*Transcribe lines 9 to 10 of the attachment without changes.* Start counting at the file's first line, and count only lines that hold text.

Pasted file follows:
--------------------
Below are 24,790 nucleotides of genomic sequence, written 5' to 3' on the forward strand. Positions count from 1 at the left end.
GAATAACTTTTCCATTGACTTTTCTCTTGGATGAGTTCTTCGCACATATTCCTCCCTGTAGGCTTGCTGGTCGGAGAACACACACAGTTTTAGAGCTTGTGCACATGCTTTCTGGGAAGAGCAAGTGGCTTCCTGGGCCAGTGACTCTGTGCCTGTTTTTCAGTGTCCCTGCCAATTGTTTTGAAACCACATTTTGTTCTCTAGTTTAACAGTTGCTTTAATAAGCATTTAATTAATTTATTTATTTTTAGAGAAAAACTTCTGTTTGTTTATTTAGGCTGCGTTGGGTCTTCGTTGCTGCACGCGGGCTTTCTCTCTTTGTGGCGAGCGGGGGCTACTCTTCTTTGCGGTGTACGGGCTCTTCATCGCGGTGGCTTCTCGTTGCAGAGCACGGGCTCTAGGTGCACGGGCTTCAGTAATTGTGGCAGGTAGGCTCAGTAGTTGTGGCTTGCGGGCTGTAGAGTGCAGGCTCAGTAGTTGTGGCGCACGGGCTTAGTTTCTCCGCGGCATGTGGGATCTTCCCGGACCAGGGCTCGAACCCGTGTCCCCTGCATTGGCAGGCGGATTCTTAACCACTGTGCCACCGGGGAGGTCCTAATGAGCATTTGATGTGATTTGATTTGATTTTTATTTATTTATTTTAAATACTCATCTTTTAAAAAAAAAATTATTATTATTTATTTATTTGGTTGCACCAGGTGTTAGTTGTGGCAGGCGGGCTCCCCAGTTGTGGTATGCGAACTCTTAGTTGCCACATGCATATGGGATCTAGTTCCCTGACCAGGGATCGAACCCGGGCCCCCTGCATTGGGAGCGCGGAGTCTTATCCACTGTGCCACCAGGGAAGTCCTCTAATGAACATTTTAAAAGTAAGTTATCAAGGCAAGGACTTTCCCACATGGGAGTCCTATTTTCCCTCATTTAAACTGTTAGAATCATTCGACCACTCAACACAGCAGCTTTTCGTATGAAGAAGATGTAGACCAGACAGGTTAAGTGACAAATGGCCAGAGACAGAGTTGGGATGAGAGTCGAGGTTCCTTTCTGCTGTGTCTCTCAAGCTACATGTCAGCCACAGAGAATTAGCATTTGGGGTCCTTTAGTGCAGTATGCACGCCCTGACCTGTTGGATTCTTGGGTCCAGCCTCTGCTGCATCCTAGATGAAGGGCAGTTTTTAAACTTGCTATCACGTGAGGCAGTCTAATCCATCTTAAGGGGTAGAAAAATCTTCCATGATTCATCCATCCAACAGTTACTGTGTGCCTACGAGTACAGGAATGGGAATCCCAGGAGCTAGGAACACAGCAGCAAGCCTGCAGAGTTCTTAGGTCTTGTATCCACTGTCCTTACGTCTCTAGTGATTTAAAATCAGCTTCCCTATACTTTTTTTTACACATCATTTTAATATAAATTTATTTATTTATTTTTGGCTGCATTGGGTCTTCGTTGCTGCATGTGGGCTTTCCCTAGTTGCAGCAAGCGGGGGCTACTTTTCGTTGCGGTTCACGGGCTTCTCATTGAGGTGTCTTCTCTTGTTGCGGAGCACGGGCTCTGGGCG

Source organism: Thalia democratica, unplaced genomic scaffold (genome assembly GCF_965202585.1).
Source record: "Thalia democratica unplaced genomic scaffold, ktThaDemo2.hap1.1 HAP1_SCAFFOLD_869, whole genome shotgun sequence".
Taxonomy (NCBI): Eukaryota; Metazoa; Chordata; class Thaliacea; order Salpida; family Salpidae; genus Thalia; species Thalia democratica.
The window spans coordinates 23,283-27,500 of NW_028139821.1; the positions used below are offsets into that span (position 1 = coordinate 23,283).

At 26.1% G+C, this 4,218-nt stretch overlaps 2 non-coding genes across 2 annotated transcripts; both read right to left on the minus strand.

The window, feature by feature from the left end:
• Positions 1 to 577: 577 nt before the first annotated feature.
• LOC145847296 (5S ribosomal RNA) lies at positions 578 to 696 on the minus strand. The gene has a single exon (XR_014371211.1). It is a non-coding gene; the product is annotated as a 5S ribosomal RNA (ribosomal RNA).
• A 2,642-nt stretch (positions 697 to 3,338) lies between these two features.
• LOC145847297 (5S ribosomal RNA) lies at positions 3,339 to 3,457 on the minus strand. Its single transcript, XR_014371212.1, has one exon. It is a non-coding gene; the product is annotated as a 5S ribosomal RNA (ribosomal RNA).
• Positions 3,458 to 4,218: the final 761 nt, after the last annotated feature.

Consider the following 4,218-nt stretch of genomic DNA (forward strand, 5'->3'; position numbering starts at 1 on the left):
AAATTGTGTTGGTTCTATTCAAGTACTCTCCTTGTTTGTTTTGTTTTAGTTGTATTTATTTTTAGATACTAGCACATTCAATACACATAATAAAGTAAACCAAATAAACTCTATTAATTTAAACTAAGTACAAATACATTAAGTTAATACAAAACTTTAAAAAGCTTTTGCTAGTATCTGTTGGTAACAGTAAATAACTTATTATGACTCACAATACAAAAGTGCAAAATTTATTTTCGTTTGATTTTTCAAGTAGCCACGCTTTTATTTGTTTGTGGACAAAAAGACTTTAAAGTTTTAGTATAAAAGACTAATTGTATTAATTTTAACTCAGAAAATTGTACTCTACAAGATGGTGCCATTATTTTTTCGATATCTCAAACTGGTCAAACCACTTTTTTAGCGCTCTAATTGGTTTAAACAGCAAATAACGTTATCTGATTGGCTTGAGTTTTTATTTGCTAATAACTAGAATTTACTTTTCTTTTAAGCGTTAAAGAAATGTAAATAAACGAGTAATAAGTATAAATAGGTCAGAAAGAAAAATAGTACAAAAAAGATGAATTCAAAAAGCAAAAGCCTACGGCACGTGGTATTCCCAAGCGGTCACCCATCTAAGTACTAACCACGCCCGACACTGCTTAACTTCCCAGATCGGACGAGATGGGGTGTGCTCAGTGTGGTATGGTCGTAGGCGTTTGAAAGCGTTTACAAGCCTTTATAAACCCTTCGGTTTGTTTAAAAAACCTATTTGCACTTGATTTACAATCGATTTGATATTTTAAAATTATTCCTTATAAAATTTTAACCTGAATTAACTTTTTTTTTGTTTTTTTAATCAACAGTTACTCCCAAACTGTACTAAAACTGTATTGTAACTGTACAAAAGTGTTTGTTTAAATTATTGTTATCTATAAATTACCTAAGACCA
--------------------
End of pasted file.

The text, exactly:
• Positions 1 to 577: 577 nt before the first annotated feature.
• LOC145847296 (5S ribosomal RNA) lies at positions 578 to 696 on the minus strand. The gene has a single exon (XR_014371211.1). It is a non-coding gene; the product is annotated as a 5S ribosomal RNA (ribosomal RNA).